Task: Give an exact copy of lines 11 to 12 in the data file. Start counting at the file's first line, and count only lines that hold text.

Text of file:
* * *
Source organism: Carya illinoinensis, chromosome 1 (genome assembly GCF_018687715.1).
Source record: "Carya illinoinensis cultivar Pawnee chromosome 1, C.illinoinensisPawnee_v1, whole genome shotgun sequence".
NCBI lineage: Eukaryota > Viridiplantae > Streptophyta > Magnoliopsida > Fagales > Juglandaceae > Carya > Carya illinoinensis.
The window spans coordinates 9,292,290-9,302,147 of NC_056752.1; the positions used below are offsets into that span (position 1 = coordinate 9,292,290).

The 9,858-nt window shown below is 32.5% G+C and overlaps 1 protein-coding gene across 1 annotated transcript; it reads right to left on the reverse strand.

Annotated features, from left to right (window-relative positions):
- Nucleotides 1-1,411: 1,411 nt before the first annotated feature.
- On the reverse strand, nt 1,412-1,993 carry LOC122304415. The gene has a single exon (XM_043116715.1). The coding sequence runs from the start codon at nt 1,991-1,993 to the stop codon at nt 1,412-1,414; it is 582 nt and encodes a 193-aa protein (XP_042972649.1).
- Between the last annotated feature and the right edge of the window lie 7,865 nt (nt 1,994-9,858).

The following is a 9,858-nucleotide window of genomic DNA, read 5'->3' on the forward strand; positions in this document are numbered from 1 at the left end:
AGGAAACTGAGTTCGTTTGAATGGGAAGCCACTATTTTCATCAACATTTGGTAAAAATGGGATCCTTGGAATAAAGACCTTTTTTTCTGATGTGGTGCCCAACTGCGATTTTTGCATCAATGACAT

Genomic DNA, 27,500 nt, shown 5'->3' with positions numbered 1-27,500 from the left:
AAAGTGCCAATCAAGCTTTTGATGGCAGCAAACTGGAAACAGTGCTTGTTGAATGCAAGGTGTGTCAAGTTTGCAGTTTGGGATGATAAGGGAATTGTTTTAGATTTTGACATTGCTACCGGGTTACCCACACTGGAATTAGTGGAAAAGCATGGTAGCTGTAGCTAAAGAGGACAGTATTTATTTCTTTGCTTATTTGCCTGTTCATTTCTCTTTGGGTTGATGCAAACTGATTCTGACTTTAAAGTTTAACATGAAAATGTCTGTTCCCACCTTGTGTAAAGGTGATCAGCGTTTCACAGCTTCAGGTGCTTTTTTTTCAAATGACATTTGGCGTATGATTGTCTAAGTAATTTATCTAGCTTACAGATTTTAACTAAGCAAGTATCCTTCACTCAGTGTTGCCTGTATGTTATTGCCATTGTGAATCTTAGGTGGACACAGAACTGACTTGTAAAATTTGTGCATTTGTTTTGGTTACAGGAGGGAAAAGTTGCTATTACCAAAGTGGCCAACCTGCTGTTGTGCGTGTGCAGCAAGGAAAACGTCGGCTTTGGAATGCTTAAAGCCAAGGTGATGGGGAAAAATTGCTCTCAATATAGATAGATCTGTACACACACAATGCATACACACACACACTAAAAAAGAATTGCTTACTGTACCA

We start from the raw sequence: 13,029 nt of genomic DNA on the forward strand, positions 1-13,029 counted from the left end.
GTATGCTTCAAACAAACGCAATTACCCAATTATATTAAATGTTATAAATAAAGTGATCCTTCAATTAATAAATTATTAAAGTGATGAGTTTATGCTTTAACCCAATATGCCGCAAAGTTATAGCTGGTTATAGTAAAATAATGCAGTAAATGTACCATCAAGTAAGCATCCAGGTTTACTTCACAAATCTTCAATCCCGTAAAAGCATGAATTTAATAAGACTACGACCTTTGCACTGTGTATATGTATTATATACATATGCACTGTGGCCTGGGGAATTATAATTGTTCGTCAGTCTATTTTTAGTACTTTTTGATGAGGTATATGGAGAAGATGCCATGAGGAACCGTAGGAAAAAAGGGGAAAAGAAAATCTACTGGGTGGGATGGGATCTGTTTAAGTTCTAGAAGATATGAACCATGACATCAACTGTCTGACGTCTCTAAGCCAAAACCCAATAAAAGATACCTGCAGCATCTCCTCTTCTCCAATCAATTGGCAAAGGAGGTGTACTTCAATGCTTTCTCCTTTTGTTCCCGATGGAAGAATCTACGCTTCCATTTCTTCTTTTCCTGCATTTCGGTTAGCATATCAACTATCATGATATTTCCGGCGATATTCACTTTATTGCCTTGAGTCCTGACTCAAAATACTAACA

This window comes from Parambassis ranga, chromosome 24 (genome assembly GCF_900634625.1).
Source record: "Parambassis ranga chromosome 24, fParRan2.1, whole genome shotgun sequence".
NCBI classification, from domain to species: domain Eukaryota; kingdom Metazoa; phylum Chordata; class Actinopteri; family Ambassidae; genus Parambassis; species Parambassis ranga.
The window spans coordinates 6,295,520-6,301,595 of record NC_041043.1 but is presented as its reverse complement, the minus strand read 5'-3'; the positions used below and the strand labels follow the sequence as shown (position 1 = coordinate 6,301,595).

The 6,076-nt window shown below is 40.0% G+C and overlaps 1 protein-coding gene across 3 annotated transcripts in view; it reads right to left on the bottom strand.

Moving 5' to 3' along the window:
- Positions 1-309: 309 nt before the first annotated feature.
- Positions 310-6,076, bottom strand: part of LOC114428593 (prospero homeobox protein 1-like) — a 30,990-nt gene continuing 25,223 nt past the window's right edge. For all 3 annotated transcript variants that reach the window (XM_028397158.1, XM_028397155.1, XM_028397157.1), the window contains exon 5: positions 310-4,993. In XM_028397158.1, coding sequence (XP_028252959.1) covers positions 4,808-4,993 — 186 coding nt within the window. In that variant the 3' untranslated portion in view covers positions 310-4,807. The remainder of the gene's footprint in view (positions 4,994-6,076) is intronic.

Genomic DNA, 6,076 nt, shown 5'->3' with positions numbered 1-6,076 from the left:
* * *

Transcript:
AGGAAACTGAGTTCGTTTGAATGGGAAGCCACTATTTTCATCAACATTTGGTAAAAATGGGATCCTTGGAATAAAGACCTTTTTTTCTGATGTGGTGCCCAACTGCGATTTTTGCATCAATGACAT

Genomic DNA, 27,500 nt, shown 5'->3' with positions numbered 1-27,500 from the left: